This is the blog of Ian Rosales Casocot. Filipino writer. Sometime academic. Former backpacker. Twink bait. Hamster lover.
Don't Tell Anyone:
With Shakira Andrea Sison
Pride Press / Anvil Publishing, 2017
Cupful of Anger,
Bottle Full of Smoke:
The Stories of
Jose V. Montebon Jr.
Silliman Writers Series, 2017
First Sight of Snow
and Other Stories
Encounters Chapbook Series
Et Al Books, 2014
Celebration: An Anthology to Commemorate the 50th Anniversary of the Silliman University National Writers Workshop
Sands and Coral, 2011-2013
Silliman University, 2013
Handulantaw: Celebrating 50 Years of Culture and the Arts in Silliman
Tao Foundation and Silliman University Cultural Affairs Committee, 2013
Inday Goes About Her Day
Locsin Books, 2012
Beautiful Accidents: Stories
University of the Philippines Press, 2011
Heartbreak & Magic: Stories of Fantasy and Horror
Old Movies and Other Stories
National Commission for Culture
and the Arts, 2006
FutureShock Prose: An Anthology of Young Writers and New Literatures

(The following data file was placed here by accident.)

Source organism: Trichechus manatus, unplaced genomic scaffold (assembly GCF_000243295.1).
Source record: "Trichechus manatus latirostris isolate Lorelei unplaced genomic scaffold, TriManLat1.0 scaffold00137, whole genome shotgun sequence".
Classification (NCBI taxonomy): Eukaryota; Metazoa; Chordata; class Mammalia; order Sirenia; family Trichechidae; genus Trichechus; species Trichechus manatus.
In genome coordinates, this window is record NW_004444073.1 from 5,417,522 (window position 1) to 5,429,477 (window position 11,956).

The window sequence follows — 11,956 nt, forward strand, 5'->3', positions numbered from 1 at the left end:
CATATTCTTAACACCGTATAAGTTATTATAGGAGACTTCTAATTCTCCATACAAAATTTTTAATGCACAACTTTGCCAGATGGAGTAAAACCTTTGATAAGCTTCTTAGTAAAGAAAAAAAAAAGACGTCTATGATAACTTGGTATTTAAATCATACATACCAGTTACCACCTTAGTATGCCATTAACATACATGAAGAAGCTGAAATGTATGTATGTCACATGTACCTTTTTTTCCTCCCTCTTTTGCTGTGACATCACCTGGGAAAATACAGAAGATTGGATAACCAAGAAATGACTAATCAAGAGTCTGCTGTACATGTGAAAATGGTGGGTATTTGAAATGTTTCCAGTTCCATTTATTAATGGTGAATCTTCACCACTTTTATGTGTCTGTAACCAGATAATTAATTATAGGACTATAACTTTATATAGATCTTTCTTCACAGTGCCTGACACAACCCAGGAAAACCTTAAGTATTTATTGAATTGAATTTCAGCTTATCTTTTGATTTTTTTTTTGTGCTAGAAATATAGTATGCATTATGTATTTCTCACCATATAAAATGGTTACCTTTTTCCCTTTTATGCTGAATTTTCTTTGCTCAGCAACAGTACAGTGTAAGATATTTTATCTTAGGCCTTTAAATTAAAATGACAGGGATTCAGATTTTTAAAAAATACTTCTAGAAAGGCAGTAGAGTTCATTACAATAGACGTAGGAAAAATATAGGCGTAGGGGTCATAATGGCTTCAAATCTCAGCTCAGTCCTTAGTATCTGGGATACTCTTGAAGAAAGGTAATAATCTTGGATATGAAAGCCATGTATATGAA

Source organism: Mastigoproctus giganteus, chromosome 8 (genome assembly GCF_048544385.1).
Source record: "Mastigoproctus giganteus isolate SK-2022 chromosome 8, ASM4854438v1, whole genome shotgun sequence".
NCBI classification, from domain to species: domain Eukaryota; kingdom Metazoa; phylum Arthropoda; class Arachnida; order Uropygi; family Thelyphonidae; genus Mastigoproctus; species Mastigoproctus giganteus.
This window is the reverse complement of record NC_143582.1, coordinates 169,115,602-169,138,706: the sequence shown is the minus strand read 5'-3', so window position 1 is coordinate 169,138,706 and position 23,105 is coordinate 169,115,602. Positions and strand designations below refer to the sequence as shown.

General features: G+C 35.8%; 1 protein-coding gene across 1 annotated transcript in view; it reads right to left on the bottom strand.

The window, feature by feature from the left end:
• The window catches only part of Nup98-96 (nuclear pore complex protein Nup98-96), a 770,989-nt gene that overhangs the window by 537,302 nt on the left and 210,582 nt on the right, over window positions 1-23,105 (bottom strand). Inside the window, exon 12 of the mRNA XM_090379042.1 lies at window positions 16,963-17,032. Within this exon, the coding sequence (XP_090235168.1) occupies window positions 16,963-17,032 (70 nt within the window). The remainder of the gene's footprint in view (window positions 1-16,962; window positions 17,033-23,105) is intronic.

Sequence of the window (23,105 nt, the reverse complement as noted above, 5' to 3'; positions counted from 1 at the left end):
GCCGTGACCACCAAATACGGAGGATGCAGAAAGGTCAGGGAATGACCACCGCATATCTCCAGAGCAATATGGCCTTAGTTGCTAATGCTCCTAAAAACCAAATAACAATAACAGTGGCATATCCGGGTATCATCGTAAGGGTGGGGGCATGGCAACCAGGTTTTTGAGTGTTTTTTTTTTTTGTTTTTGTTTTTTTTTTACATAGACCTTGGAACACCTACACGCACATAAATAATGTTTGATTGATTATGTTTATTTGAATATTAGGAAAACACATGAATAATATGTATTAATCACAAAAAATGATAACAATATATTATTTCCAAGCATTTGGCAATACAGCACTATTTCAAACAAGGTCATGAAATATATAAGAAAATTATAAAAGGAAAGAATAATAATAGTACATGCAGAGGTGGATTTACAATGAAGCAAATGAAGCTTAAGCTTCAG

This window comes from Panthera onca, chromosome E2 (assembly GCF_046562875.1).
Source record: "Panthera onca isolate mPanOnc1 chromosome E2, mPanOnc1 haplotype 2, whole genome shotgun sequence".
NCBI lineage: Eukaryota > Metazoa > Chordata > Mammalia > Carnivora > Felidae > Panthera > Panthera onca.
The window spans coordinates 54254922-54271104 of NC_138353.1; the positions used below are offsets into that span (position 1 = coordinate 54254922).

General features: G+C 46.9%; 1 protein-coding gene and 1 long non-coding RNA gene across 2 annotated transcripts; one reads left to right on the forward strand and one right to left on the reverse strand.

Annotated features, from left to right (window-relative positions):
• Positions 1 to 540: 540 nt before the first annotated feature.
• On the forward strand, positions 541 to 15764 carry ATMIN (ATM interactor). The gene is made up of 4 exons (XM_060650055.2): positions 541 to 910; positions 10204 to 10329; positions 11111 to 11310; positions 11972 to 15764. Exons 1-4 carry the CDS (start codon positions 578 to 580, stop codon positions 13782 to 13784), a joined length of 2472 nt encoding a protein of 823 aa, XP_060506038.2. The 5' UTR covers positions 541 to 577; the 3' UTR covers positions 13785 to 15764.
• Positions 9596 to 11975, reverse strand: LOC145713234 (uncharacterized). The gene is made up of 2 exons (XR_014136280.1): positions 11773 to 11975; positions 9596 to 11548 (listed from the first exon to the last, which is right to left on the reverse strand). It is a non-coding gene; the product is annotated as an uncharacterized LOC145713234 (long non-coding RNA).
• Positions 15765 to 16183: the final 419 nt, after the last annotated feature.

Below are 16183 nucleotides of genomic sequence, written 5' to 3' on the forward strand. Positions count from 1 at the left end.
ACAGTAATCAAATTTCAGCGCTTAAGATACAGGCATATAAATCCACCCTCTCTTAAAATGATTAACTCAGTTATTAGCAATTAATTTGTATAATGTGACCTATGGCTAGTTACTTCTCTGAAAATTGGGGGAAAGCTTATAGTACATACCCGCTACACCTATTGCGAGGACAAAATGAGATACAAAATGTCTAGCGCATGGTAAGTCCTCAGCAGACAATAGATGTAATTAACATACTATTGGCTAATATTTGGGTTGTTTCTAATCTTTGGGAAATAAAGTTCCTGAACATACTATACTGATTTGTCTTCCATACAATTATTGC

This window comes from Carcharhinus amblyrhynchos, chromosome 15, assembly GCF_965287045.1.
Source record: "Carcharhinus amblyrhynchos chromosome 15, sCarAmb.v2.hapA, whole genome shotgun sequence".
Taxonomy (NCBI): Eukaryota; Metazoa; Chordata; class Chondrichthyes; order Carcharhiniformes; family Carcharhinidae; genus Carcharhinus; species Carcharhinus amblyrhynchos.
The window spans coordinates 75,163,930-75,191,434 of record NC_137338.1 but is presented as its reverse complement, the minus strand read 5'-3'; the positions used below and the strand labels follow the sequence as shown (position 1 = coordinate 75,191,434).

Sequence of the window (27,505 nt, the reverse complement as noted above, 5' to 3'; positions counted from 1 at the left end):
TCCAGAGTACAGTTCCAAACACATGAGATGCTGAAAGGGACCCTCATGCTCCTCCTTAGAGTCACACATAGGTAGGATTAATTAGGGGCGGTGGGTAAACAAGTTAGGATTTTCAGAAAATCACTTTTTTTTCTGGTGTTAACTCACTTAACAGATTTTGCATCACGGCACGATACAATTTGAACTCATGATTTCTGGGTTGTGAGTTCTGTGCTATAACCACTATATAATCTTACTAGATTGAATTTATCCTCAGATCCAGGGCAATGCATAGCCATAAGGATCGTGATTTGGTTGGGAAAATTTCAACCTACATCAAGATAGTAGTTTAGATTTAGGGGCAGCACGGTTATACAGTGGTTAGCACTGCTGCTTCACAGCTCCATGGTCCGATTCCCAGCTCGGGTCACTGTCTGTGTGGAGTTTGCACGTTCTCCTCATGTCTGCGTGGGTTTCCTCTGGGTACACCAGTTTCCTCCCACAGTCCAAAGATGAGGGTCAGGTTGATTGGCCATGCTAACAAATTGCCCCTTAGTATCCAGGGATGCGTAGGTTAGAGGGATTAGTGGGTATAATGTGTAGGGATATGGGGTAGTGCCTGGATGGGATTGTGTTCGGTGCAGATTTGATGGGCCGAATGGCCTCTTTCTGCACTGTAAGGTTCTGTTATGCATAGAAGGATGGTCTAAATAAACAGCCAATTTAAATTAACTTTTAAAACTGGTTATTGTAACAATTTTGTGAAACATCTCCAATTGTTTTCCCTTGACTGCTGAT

Sands and Coral, 2003
Nominated for Best Anthology
2004 National Book Awards
Follow the Spy
Blogs I Read
IAN ROSALES CASOCOT
Monday, December 18, 2006
3:49 PM |
Betrayal By the Book
I am never, ever, ever, ever
lending out any of my books and movies again. Ever. Kahit
best friend pa kita
, or my boss, or the angel who saved my life. Ever.
It's so sad when you lend out in good faith something you love (and that you know you need in future researches), to somebody who promises to move heaven and earth to take care of it -- and then just as quickly forget that promise. It's a betrayal of sorts.
See, I had been commissioned to write an essay on "Literature in Negros Oriental" for a coffeetable book about my province to be published in New York. One of my main sources, Kabilin
, edited by Merlie Alunan and Bobby Villasis, was borrowed by somebody I genuinely like (and still do) -- but the book's gone.
I'm in mourning. The book was quite rare, too. I bought it for P1,000, knowing that only a few (one? two?) copies were left. And it's gone.
The Silliman Library has a copy, of course. (Thanks, Ma'am Ce, for the tip!
) I guess that's the only way I could go about things now. It's not the same feeling as having one all your own, though -- something that you can read wherever and whenever you want to. (I'm getting sad all over again.)
So how about my commissioned piece? I'll come up with something, but my research on my novel on the old families of Negros has really been compromised. I really don't know what to do. I just hope I'll find another copy of Kabilin
elsewhere. This time, I'll never let it go.
Labels: books, life
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